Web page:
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Value Line recently initiated coverage of Health Care REIT, Inc. (HCN). The company owns health care related real estate, including seniors housing communities, skilled nursing/post-acute facilities, medical office buildings, inpatient and outpatient medical centers, and life science facilities throughout the United States. The company is headquartered in Toledo, Ohio, and employs more than 300 individuals. The stock is a component of the S&P 500 Index.

Health Care REIT, founded in 1970, initially focused on purchasing skilled nursing facilities. Throughout the 1980s and 1990s, its portfolio expanded materially, and included independent living assets, as well as assisted living properties. Its asset portfolio amounted to $734 million in the mid-1990s, and reached $3 billion by 2005. In the years that followed, management remained active on the acquisition front, and completed sizable purchases in 2006 and 2007. First, it bought Windrose Medical Properties Trust, which owned medical office buildings and acute care facilities. The next year, Health Care REIT bolstered its property management capabilities with the purchase of Paramount Real Estate Services from affiliates of Rendina Companies. At the end of 2011, Health Care’s portfolio consisted of 937 properties totaling more than $14 billion in assets.

As its name suggests, the company operates as a real estate investment trust. REITs were created by the United States Congress in the 1960s, giving individuals the opportunity to invest in large property businesses. Most importantly for investors, REITs must invest at least 75% of their assets in real estate and distribute 90% or more of annual taxable profits as dividends, to shareholders. For a more complete description of this corporate structure, please peruse Value Line’s REIT Industry Overview.

Along with competition from other medical services providers, Health Care’s top and bottom lines are influenced by a myriad of factors, but most importantly, occupancy rates and Medicare/Medicaid reimbursement. Health Care owns medical office buildings and other rental properties. A large portion of the company’s revenues come from occupancy and rental income, and it is vital that its facilities possess a roster of reliable tenants. In 2011, its medical office buildings were 93.4% full, 30 basis points better than 2010’s tally. Occupancy is heavily dependent on rental prices and the health of the U.S. economy. Health Care REIT’s skilled nursing facilities, hospitals and some other businesses derive the bulk of their revenues from Medicare and Medicaid programs. Thus, changes in the federal or state reimbursement laws can affect the company’s financial performance.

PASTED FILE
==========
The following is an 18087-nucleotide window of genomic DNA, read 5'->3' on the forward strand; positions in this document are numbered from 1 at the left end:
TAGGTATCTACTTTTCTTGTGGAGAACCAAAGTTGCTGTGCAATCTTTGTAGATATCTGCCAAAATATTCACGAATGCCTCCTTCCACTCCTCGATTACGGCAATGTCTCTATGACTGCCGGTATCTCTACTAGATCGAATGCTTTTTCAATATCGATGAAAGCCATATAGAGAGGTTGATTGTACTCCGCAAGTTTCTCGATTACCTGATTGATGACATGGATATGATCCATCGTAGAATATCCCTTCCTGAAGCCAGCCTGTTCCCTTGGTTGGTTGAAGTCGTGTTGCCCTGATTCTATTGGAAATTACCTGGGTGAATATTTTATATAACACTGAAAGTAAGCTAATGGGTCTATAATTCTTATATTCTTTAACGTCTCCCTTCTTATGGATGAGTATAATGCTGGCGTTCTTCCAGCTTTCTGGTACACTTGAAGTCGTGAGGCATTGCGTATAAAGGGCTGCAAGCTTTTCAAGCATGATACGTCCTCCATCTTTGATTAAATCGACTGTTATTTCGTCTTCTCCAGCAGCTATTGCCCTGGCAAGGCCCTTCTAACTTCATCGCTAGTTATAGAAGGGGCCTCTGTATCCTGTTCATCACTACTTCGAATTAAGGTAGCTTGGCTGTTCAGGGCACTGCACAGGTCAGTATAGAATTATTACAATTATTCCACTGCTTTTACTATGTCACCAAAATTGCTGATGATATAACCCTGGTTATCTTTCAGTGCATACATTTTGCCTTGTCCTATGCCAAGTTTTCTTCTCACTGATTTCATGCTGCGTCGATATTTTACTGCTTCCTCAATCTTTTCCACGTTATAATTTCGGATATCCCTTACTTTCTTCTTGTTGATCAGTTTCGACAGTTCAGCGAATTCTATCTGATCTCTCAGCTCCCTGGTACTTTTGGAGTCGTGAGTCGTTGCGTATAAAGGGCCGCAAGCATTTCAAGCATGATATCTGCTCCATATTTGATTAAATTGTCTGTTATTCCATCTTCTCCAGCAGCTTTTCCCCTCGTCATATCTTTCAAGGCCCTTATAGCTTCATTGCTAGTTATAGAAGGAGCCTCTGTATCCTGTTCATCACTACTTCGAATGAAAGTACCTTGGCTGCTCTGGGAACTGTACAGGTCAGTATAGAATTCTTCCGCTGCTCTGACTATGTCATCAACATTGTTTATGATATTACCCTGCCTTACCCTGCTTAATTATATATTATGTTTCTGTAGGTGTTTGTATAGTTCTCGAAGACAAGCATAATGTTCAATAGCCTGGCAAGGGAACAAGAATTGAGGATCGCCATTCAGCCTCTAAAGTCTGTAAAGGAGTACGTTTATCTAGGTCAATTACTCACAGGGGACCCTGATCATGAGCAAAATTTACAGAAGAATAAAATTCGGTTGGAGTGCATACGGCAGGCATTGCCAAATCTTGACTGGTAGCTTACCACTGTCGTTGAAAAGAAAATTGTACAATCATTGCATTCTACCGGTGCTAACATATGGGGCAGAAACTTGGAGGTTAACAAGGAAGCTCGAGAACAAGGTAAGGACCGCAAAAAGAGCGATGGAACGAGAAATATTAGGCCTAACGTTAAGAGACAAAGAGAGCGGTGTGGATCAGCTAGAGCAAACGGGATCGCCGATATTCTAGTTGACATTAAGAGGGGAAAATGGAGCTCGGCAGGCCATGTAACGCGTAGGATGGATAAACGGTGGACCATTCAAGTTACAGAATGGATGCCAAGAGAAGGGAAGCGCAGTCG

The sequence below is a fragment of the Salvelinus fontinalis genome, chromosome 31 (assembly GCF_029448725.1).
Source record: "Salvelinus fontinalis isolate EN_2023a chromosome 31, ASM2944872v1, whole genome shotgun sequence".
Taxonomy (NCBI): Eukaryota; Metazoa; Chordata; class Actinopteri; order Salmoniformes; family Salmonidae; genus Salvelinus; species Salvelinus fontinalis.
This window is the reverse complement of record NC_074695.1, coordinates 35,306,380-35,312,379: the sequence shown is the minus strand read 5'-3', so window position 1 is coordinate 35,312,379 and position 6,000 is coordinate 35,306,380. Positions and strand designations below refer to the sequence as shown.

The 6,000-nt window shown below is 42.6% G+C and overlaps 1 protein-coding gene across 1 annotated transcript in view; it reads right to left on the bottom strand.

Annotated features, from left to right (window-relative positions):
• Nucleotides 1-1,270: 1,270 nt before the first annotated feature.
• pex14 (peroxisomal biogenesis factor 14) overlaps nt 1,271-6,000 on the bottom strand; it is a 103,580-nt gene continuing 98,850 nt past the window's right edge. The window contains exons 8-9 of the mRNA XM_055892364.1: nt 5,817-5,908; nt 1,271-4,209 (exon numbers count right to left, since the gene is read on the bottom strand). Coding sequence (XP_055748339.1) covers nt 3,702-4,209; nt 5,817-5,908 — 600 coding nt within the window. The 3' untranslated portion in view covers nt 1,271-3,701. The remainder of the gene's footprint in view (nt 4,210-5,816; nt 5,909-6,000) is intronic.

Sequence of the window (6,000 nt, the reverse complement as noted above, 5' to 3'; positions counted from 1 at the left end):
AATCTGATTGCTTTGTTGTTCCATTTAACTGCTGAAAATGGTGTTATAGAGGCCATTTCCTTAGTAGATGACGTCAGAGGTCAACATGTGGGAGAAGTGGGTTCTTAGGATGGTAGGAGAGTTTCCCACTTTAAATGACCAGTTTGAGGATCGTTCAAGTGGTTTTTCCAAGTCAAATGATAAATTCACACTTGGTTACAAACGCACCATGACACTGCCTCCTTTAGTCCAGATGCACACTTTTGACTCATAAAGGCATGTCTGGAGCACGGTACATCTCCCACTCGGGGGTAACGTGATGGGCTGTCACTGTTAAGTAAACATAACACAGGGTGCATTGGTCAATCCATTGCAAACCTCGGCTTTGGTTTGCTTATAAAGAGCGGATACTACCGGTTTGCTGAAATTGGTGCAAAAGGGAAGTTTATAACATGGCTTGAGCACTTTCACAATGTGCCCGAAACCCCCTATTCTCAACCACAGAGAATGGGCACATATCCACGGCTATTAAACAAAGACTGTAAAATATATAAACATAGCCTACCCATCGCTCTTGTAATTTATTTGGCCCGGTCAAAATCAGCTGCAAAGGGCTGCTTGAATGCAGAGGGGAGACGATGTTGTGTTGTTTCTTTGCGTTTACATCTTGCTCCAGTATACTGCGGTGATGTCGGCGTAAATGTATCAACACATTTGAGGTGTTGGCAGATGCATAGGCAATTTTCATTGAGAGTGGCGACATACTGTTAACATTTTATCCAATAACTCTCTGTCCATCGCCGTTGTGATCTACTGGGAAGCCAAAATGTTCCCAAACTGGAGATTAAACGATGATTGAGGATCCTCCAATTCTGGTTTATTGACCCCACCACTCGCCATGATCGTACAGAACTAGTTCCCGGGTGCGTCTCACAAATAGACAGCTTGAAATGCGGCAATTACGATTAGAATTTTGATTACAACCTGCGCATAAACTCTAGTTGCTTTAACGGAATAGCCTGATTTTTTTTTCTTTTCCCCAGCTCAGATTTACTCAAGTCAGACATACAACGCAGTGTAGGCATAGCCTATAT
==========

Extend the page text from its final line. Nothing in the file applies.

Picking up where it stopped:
When evaluating Health Care’s financials, it is important to remember that it is a REIT. Due to their unique business model and property holdings, properly evaluating a REIT requires some additional metrics. As mentioned, for Health Care, occupancy and rental income are leading indicators. Funds from operations (FFO) is also one of the more common figures used. This measure is a REIT’s net income, excluding gains or losses from asset sales, plus depreciation and amortization. Although similar in nature to earnings per share, the use of FFO has its advantages; owning and managing properties leads to hefty depreciation and amortization expenses (non-cash charges), which are better represented in the FFO calculation. For a detailed evaluation of Health Care’s business and the equity’s investment merits, subscribers are advised to monitor our regular quarterly coverage in The Value Line Investment Survey, while keeping an eye out for Supplementary Reports when breaking news takes place.

At the time of this article’s writing, the author did not have positions in any of the companies mentioned.